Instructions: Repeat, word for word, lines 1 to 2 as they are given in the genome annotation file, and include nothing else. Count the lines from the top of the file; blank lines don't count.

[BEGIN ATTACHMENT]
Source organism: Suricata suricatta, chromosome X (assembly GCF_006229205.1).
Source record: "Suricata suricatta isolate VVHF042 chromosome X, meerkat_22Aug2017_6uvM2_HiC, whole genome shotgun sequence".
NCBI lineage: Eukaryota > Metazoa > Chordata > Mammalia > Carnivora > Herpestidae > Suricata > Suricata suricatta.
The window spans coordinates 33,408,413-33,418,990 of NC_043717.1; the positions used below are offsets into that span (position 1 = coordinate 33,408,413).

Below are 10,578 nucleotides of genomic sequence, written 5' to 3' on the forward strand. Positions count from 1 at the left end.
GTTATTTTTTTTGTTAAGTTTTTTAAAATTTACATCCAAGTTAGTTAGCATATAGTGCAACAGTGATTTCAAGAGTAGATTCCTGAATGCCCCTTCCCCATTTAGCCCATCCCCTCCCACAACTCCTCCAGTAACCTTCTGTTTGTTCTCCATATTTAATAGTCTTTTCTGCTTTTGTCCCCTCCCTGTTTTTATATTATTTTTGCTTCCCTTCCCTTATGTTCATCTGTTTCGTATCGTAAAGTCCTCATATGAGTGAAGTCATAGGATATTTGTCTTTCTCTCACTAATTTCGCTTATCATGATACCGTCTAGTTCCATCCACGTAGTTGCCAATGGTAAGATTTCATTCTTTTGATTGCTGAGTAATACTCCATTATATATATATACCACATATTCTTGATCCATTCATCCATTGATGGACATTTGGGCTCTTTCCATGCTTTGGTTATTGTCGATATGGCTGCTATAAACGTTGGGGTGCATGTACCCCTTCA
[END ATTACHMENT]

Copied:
Source organism: Suricata suricatta, chromosome X (assembly GCF_006229205.1).
Source record: "Suricata suricatta isolate VVHF042 chromosome X, meerkat_22Aug2017_6uvM2_HiC, whole genome shotgun sequence".